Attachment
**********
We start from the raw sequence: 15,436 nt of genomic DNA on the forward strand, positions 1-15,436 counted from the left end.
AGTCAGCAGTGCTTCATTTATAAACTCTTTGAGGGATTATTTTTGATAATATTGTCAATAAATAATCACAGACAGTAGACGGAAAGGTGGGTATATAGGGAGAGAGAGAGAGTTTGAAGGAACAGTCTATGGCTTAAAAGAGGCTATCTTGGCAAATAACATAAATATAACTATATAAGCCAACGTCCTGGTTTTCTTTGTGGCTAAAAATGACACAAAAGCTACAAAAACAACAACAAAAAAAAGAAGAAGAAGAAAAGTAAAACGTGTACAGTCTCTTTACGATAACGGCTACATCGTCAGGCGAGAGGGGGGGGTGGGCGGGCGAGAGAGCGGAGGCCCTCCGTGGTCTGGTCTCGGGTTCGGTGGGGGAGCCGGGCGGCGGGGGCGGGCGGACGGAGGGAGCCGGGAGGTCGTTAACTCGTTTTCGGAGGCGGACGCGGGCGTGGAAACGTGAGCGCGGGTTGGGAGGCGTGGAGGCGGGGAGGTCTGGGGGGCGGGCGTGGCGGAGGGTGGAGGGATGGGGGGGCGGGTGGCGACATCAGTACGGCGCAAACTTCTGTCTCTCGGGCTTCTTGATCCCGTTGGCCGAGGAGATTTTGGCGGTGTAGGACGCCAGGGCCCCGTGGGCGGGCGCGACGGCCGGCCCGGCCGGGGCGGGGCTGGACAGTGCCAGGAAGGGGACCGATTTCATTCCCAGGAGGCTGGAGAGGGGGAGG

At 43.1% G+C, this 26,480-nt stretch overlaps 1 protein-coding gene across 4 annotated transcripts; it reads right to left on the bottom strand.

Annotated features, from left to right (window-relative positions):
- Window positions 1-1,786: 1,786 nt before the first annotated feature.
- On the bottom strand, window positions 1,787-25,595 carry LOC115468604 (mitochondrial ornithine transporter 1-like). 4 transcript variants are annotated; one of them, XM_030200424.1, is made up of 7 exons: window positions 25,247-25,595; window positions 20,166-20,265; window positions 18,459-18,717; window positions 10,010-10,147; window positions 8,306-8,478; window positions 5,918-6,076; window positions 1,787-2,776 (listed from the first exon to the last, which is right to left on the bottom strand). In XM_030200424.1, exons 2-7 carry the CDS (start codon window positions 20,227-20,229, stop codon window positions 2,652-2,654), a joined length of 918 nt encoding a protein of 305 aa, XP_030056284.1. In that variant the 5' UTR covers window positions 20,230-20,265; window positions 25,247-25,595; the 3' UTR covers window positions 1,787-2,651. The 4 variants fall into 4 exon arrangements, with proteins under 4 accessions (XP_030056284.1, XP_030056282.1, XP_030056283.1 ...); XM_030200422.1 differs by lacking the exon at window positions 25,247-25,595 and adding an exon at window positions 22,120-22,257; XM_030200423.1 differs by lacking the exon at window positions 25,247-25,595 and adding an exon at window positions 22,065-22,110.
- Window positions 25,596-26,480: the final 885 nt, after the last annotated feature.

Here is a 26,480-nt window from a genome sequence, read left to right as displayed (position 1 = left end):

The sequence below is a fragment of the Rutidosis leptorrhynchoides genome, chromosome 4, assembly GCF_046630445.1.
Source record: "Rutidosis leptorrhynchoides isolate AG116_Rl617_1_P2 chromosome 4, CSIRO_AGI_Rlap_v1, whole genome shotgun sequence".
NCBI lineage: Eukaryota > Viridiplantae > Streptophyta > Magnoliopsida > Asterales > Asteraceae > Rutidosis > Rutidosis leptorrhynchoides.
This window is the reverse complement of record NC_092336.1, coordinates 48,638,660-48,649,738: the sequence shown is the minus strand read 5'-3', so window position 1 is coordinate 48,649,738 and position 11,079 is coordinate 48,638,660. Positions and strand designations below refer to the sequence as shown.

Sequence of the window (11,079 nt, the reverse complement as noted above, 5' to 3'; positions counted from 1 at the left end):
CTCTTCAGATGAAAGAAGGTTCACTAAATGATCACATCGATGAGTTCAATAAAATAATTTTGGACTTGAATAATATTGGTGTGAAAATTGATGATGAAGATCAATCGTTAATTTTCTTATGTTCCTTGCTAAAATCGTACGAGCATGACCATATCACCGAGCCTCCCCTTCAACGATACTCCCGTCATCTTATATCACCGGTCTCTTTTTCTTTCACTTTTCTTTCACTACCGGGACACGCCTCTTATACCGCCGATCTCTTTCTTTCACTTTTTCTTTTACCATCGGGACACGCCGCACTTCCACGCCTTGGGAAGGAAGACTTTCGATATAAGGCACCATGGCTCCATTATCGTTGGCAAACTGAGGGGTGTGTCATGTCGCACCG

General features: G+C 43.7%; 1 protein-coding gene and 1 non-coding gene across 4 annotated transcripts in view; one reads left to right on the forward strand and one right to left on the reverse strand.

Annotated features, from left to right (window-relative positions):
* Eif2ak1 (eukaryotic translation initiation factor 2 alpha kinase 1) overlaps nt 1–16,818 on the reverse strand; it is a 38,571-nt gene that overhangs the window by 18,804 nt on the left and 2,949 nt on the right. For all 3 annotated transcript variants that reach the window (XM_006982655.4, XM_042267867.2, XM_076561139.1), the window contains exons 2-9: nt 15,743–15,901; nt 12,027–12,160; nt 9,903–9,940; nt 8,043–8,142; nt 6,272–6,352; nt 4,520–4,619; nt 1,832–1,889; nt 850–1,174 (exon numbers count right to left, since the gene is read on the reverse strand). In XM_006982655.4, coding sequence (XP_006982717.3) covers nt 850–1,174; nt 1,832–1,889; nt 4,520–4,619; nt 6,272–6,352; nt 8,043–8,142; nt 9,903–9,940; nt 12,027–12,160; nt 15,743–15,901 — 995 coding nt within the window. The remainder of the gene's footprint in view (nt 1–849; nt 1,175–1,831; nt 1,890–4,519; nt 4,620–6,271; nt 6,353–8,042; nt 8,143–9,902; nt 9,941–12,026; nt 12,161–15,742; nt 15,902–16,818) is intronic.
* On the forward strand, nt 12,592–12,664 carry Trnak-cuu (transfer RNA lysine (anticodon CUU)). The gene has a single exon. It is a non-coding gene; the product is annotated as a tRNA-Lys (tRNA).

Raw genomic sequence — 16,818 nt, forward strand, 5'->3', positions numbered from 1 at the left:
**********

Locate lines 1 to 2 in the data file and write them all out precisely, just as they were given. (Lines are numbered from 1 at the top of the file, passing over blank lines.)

We start from the raw sequence: 15,436 nt of genomic DNA on the forward strand, positions 1-15,436 counted from the left end.
AGTCAGCAGTGCTTCATTTATAAACTCTTTGAGGGATTATTTTTGATAATATTGTCAATAAATAATCACAGACAGTAGACGGAAAGGTGGGTATATAGGGAGAGAGAGAGAGTTTGAAGGAACAGTCTATGGCTTAAAAGAGGCTATCTTGGCAAATAACATAAATATAACTATATAAGCCAACGTCCTGGTTTTCTTTGTGGCTAAAAATGACACAAAAGCTACAAAAACAACAACAAAAAAAAGAAGAAGAAGAAAAGTAAAACGTGTACAGTCTCTTTACGATAACGGCTACATCGTCAGGCGAGAGGGGGGGGTGGGCGGGCGAGAGAGCGGAGGCCCTCCGTGGTCTGGTCTCGGGTTCGGTGGGGGAGCCGGGCGGCGGGGGCGGGCGGACGGAGGGAGCCGGGAGGTCGTTAACTCGTTTTCGGAGGCGGACGCGGGCGTGGAAACGTGAGCGCGGGTTGGGAGGCGTGGAGGCGGGGAGGTCTGGGGGGCGGGCGTGGCGGAGGGTGGAGGGATGGGGGGGCGGGTGGCGACATCAGTACGGCGCAAACTTCTGTCTCTCGGGCTTCTTGATCCCGTTGGCCGAGGAGATTTTGGCGGTGTAGGACGCCAGGGCCCCGTGGGCGGGCGCGACGGCCGGCCCGGCCGGGGCGGGGCTGGACAGTGCCAGGAAGGGGACCGATTTCATTCCCAGGAGGCTGGAGAGGGGGAGG